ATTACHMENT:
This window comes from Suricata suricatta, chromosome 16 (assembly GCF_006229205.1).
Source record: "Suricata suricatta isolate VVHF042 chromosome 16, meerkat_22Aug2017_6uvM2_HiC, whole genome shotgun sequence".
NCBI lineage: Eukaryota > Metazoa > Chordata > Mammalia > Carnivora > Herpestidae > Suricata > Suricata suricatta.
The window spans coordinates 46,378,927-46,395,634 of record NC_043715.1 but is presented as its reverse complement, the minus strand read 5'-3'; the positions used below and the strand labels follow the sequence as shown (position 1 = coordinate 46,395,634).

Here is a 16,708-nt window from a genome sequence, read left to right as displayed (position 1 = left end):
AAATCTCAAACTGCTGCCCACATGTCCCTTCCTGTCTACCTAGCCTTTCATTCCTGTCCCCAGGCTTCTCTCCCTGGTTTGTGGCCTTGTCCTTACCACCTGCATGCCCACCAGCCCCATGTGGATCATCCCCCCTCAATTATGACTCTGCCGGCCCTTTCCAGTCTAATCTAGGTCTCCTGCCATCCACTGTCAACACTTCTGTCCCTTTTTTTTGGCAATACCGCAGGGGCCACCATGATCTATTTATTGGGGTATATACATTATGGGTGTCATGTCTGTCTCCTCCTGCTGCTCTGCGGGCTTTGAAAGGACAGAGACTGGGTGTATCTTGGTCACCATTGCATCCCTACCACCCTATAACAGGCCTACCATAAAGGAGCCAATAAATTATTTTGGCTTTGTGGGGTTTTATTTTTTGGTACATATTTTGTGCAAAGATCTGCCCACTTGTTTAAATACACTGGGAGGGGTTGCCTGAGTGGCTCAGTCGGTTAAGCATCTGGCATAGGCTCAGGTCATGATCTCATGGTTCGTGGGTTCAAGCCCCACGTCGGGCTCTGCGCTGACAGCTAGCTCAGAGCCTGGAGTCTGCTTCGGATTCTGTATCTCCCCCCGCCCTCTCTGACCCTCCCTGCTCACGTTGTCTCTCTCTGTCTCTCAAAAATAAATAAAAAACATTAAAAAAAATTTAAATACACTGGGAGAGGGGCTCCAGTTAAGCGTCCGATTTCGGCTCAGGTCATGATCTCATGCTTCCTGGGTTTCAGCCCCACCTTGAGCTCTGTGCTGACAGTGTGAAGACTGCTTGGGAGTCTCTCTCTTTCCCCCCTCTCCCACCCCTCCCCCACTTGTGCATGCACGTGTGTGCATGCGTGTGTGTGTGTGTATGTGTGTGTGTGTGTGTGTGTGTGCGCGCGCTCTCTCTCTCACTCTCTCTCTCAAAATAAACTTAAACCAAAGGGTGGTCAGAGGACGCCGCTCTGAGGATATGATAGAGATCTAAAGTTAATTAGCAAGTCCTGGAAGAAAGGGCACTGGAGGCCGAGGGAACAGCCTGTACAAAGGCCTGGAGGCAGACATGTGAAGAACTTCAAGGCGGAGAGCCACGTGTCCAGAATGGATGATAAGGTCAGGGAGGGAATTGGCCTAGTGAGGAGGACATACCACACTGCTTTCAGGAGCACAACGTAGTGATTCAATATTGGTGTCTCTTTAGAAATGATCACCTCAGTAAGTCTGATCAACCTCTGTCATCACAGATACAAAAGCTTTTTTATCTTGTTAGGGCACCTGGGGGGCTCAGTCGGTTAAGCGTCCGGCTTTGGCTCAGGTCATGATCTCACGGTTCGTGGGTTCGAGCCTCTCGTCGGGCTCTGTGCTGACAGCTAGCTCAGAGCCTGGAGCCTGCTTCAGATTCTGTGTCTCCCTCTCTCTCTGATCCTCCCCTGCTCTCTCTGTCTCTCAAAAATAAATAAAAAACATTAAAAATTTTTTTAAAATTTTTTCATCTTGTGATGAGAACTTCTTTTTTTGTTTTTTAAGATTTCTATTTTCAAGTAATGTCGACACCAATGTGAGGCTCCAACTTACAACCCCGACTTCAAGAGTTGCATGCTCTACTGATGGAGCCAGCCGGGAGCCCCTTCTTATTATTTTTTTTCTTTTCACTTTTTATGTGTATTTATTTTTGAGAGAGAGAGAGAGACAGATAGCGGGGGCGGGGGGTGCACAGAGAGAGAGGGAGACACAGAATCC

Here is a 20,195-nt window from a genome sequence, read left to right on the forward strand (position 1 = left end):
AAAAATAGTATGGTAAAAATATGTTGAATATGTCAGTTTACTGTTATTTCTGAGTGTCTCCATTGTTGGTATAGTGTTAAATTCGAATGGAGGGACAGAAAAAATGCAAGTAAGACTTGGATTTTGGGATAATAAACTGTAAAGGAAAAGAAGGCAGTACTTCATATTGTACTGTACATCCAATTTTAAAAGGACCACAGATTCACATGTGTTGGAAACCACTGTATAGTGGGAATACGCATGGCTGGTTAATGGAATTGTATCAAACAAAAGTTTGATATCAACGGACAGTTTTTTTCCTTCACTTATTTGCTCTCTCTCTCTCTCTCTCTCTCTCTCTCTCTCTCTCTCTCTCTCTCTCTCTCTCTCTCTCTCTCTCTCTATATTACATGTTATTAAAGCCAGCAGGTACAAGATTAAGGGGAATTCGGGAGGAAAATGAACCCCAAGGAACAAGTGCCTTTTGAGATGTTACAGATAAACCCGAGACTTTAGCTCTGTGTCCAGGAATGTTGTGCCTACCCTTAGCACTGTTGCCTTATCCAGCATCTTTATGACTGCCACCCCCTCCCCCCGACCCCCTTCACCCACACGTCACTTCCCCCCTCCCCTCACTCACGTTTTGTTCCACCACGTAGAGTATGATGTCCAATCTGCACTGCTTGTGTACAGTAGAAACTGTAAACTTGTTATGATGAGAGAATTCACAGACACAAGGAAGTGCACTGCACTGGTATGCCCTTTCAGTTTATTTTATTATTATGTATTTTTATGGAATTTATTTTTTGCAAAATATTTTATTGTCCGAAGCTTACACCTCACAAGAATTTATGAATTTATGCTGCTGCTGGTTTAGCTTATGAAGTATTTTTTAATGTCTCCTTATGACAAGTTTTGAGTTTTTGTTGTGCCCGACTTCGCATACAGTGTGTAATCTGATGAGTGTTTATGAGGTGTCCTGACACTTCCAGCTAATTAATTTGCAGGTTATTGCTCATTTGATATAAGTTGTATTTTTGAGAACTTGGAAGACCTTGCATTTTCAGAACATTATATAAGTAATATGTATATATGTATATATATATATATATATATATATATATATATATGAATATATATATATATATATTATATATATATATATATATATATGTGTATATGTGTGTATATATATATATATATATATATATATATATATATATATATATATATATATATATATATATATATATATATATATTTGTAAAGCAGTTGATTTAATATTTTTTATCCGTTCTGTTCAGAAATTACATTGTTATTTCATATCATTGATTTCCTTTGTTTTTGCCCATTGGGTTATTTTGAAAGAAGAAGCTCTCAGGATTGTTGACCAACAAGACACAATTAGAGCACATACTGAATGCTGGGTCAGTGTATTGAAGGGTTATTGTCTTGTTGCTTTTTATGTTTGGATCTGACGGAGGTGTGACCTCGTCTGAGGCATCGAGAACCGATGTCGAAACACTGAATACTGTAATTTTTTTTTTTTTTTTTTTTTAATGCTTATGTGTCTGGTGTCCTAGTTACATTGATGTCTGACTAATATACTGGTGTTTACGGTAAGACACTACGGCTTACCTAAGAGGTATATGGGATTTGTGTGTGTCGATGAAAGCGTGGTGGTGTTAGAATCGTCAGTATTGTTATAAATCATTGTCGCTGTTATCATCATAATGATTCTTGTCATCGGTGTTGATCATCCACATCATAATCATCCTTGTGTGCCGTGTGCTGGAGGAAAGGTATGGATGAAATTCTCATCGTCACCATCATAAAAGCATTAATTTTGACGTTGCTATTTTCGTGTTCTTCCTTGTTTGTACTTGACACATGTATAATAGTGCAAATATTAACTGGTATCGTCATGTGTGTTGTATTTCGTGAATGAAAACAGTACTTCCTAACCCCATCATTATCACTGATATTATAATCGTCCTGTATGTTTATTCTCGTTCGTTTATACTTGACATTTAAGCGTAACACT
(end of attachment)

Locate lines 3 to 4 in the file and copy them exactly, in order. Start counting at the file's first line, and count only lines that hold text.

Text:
NCBI lineage: Eukaryota > Metazoa > Chordata > Mammalia > Carnivora > Herpestidae > Suricata > Suricata suricatta.
The window spans coordinates 46,378,927-46,395,634 of record NC_043715.1 but is presented as its reverse complement, the minus strand read 5'-3'; the positions used below and the strand labels follow the sequence as shown (position 1 = coordinate 46,395,634).